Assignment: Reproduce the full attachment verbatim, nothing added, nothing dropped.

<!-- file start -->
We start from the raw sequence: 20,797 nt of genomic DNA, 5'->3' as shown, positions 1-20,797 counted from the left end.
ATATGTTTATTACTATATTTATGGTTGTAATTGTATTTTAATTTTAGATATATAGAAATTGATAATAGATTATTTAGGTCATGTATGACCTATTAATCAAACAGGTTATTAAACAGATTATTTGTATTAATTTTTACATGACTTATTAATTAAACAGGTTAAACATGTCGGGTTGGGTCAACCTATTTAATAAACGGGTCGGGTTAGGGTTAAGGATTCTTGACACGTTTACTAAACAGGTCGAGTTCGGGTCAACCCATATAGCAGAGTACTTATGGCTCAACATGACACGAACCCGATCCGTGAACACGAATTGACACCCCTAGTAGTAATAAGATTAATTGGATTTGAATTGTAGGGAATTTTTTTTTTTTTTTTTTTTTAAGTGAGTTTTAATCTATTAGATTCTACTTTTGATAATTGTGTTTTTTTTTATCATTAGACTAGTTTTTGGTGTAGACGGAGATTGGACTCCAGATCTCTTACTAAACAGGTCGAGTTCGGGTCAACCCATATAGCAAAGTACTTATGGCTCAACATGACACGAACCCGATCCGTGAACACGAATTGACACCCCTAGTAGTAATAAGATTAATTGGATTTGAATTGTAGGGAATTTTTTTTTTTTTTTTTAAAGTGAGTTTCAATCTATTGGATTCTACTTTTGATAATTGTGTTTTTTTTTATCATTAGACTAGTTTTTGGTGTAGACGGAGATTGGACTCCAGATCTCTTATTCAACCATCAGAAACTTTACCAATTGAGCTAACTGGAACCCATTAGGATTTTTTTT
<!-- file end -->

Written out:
We start from the raw sequence: 20,797 nt of genomic DNA, 5'->3' as shown, positions 1-20,797 counted from the left end.
ATATGTTTATTACTATATTTATGGTTGTAATTGTATTTTAATTTTAGATATATAGAAATTGATAATAGATTATTTAGGTCATGTATGACCTATTAATCAAACAGGTTATTAAACAGATTATTTGTATTAATTTTTACATGACTTATTAATTAAACAGGTTAAACATGTCGGGTTGGGTCAACCTATTTAATAAACGGGTCGGGTTAGGGTTAAGGATTCTTGACACGTTTACTAAACAGGTCGAGTTCGGGTCAACCCATATAGCAGAGTACTTATGGCTCAACATGACACGAACCCGATCCGTGAACACGAATTGACACCCCTAGTAGTAATAAGATTAATTGGATTTGAATTGTAGGGAATTTTTTTTTTTTTTTTTTTTTAAGTGAGTTTTAATCTATTAGATTCTACTTTTGATAATTGTGTTTTTTTTTATCATTAGACTAGTTTTTGGTGTAGACGGAGATTGGACTCCAGATCTCTTACTAAACAGGTCGAGTTCGGGTCAACCCATATAGCAAAGTACTTATGGCTCAACATGACACGAACCCGATCCGTGAACACGAATTGACACCCCTAGTAGTAATAAGATTAATTGGATTTGAATTGTAGGGAATTTTTTTTTTTTTTTTTAAAGTGAGTTTCAATCTATTGGATTCTACTTTTGATAATTGTGTTTTTTTTTATCATTAGACTAGTTTTTGGTGTAGACGGAGATTGGACTCCAGATCTCTTATTCAACCATCAGAAACTTTACCAATTGAGCTAACTGGAACCCATTAGGATTTTTTTT